Belmont Club

Global Politics Becomes a House of Noise

(Photo By Bill Clark/CQ Roll Call) (CQ Roll Call via AP Images)

Could it be this bad? Lee Smith argues that the Iran nuclear deal was actually part of a deal to make Iran the new regional power in the Middle East.

The JCPOA was the instrument Obama used to secure the administration’s ultimate goal—realigning U.S. interests with those of Iran. For the U.S. to be able to minimize its footprint in the Middle East, the Obama White House needed a proxy force—much like the Iranians use proxies to advance their interests. Soleimani managed Iranian proxies and Obama, who praised the late commander, believed he was capable of stabilizing the region on behalf of America. …

If this all seems unbelievable, it’s because it is—and also because you’re probably still imagining that Obama’s goal was to prevent Iran from getting a nuclear weapon. But once you understand the real purpose, these moves become much clearer. To wit: Why did Obama give the regime enough uranium to make 10 nuclear bombs? To pressure the incoming Trump administration to stick with the nuclear deal. If Trump chose to leave the JCPOA, he’d have to deal with the fact that with 130 tons of uranium already on hand Iran had an easier path to the bomb. In effect, the last president handed the Iranians a loaded gun to be pointed at his successor.

If you flip political sides, the Democrats’ accusations against Trump are equally bad. He is variously portrayed as a stooge for Russia, the henchman of Putin, a blackmailer of Ukraine to frame Joe Biden, or the provocateur of war with Iran to distract from his own impeachment. Whether such crimes have actually been committed by either side can be debated; what is undeniable is the animus of mutual accusations.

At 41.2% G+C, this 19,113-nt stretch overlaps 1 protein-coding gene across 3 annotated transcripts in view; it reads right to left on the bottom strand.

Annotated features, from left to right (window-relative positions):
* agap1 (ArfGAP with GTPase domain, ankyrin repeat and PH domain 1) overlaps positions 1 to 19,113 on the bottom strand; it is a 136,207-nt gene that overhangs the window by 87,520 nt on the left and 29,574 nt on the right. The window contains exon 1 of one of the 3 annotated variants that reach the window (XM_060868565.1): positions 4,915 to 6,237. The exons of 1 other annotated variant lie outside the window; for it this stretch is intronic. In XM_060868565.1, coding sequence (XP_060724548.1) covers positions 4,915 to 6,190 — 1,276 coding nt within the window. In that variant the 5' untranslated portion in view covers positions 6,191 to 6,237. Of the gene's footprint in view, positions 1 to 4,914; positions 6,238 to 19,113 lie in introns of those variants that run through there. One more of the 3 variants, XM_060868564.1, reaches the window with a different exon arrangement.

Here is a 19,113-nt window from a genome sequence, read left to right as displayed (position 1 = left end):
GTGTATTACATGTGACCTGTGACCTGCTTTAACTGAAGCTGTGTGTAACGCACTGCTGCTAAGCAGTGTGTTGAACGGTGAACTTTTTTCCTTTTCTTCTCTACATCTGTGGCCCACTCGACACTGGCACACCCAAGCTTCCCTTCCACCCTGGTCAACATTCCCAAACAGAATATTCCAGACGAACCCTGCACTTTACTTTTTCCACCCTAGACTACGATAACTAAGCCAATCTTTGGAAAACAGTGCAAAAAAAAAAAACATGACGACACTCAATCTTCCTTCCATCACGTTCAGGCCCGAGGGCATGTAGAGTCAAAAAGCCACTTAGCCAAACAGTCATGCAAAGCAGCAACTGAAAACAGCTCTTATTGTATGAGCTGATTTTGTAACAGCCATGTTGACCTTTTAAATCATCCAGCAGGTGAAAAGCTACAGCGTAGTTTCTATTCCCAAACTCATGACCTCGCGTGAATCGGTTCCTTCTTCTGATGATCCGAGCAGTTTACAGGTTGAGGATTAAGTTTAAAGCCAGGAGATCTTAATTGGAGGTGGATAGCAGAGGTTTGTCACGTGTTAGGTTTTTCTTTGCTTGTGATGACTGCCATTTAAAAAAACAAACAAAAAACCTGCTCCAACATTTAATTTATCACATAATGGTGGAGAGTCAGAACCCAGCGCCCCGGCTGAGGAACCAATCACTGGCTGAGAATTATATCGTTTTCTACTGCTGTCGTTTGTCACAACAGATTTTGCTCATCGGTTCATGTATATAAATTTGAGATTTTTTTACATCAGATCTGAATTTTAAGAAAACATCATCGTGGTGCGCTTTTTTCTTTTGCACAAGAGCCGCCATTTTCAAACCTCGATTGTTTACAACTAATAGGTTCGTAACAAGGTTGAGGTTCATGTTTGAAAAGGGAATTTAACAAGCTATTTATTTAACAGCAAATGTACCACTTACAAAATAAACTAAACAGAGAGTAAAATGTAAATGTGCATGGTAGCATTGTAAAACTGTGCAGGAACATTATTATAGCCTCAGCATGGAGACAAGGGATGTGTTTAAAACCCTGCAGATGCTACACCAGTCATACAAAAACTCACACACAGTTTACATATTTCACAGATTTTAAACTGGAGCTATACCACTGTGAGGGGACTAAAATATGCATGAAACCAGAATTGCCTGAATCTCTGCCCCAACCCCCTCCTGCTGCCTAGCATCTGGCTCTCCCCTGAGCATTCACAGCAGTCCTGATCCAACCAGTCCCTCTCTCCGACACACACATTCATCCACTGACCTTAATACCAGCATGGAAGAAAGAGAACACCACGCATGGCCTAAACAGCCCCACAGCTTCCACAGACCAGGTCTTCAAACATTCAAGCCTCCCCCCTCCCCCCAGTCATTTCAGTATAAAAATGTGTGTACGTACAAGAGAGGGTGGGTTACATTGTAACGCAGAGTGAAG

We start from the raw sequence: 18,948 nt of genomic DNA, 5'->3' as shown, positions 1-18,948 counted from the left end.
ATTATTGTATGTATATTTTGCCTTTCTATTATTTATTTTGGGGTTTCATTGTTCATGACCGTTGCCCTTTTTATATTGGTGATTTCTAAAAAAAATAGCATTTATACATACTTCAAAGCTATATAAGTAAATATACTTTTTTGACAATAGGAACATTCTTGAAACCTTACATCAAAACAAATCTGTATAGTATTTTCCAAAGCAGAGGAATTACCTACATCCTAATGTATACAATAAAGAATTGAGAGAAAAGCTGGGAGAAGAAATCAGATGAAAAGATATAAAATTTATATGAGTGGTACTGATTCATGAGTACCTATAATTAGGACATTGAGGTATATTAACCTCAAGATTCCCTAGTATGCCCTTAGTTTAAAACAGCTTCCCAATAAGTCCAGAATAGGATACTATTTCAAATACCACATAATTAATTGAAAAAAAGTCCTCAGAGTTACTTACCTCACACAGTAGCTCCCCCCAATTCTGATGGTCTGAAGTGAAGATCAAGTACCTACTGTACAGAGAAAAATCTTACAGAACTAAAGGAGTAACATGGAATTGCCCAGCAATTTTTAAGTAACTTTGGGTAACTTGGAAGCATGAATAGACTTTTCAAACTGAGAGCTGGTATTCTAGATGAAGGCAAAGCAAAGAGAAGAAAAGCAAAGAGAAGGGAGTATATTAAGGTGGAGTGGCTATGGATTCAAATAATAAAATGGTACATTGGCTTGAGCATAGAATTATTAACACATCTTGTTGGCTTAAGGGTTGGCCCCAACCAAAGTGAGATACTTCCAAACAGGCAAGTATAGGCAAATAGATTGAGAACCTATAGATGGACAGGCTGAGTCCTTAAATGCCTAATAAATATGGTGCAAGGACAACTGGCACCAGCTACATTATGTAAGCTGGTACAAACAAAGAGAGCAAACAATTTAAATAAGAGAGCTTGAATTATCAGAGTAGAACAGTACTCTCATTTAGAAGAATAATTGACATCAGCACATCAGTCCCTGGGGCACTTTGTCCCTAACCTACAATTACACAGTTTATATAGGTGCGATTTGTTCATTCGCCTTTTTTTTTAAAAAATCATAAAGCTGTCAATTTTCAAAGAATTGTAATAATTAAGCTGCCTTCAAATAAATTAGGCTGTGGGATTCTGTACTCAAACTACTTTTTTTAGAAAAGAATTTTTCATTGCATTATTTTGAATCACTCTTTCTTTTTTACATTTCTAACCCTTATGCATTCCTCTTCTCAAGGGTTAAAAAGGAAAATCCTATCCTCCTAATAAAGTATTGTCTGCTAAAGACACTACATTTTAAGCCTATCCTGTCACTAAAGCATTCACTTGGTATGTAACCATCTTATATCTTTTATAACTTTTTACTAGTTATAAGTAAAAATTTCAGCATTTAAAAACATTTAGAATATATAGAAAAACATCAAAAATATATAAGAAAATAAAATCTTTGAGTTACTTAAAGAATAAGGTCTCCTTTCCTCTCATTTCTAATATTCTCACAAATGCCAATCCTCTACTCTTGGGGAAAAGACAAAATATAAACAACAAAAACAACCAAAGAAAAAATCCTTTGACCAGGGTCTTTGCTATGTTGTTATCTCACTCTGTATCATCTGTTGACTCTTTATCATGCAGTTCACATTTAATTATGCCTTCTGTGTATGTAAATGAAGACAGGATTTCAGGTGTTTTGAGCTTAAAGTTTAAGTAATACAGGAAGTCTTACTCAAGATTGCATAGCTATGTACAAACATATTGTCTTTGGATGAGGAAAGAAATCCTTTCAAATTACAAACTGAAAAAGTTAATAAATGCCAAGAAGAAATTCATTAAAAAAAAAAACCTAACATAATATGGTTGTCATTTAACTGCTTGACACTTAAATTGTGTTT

The blood-feuds of the old world are here; the linkage between foreign affairs and domestic politics has never been stronger. Any issue involving Ukraine, China, Russia, Saudi Arabia, and Iran automatically evolves into accusations of “treason.” Every foreign crisis has its counterpart, the unintended consequence of the Global World.

The oceans used to be a fluid coupling that prevented sudden external shocks from being transmitted to domestic politics. The heydays of Hydramatic were coincidentally those of the saying that “politics stops at the water’s edge,” uttered in reference to the bipartisan creation of NATO. But now the gears are fused. As foreign influence grew in Washington, the drive-train stayed clutched in with no more slip at the water’s edge. The enabling ideology for this was “multiculturalism” and a naive globalism, supposedly good for all, but which transmits the shocks directly to the political engine and may in time destroy it. It’s already led to Crossfire Hurricane, an impeachment, and on the return stroke what may be an equivalent investigation of Obama and/or his security staff. It won’t end there. There’ll be many more investigations and impeachments and no way to decouple from external forces.